In a true non-conference road game for UCLA, the home team manhandled the Bruins. Cincinnati rained three pointers all night long, en route to a 93-64 win. DraftNasty’s Troy Jefferson gives his impressions in this in-=game report:
34 Jarron Cumberland (6’5 205) Cincinnati guard/forward- Junior
Cumberland led the Bearcats first half barrage, scoring 19 of his 25 points in the first twenty minutes. The junior shot 9-of-17 from the field and 4-of-5 from the three-point line. He used his strong football-type build to bulldoze his way to the lane with both hands. He coupled his physicality with a nice jump shot on Thursday night. Scouts at the next level will question his lateral quickness and jumping ability. Cumberland did show the ability to switch from point guard to small forward, but whether he can keep up with the more athletic guards in the NBA remains a question mark.
33 Nysier Brooks (6’11 240) Cincinnati center-Junior
Brooks is tall, long and competes on both ends of the floor. The junior center is averaging eight points, five rebounds and 1.5 blocks per game in 21 minutes of action this season. Against UCLA, Brooks dominated in 19 minutes of game time, totaling 14 points, six rebounds and two blocks. The Philadelphia native served as a defensive anchor for the Bearcats, who harassed the Bruins all night defensively.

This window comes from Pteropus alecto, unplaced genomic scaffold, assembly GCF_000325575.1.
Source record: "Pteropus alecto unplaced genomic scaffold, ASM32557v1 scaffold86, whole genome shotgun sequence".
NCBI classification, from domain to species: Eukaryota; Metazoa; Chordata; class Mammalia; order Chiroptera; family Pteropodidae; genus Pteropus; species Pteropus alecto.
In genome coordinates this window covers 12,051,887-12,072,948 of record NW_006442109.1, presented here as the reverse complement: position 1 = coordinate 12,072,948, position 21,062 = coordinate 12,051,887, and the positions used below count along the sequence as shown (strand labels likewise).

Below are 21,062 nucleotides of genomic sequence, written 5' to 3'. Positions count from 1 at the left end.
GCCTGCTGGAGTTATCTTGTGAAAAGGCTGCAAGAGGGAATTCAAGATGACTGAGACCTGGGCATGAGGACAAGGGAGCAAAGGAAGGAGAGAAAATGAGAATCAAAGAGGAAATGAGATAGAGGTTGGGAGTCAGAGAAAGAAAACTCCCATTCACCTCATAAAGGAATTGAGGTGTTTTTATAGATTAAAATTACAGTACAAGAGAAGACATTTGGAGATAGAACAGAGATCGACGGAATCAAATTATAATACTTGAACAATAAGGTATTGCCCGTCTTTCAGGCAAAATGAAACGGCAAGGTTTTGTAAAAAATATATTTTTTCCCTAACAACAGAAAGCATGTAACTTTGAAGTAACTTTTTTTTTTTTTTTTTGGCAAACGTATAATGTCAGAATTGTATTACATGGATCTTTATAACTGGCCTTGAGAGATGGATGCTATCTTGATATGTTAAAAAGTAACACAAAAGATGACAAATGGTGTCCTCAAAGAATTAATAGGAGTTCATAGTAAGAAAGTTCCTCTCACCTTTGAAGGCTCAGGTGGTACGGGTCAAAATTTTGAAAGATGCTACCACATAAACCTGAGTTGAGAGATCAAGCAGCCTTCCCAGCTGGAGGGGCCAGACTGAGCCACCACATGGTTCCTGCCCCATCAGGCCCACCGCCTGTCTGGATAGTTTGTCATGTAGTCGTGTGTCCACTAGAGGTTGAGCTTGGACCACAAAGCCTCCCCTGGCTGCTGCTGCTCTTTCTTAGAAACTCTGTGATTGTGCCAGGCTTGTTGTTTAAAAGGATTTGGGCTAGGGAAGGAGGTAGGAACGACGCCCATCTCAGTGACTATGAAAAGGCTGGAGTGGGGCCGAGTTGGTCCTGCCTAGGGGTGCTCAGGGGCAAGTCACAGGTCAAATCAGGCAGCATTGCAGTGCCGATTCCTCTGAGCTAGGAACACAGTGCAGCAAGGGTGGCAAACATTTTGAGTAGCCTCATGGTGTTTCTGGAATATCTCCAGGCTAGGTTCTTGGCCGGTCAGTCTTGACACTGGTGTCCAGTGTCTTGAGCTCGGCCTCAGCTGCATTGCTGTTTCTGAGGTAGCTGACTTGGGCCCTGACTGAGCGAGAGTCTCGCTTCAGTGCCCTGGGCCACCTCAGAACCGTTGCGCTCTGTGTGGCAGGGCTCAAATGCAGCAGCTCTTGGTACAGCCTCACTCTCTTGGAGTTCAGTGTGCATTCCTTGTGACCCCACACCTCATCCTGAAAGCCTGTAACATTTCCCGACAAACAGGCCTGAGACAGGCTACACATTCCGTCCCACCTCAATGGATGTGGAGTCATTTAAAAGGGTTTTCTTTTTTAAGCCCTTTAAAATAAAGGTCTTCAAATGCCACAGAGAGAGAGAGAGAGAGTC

“A lot of people are surprised by our toughness because our defense is something special,” Brooks said after the game. “Nobody knows what it is, but it’s something special.”
Brooks does have a tendency to get into foul trouble and could help his draft stock by adding a few more post moves to his tool belt. With another year of seasoning, Brooks could intrigue scouts with his length and potential as a defensive difference maker.
13 Kris Wilkes (6’8 215) UCLA guard-Sophomore
Wilkes returned to UCLA after forgoing the NBA draft last spring. The sophomore guard is a catch-and-shoot scorer, who is also explosive going to the rim. Wilkes was the lone bright spot offensively for the Bruins, scoring 21 points on 6-of-12 shooting while going 5-of-8 from the three-point line. The Indianapolis native will serve best in the NBA as a shooting guard. He isn’t a primary ballhandler and isn’t asked at UCLA to set others up. Wilkes does rebound well for his slight build (averages four rebounds a game). Despite his lack of ball handling abilities, Wilkes is a great outlet passer and is able to set others up in transition once he grabs the rebound. Although a good shooter, he could stand to improve his percentage at the free throw line (67-percent in career). The athletic tools are in place for Wilkes to be a first round draft pick.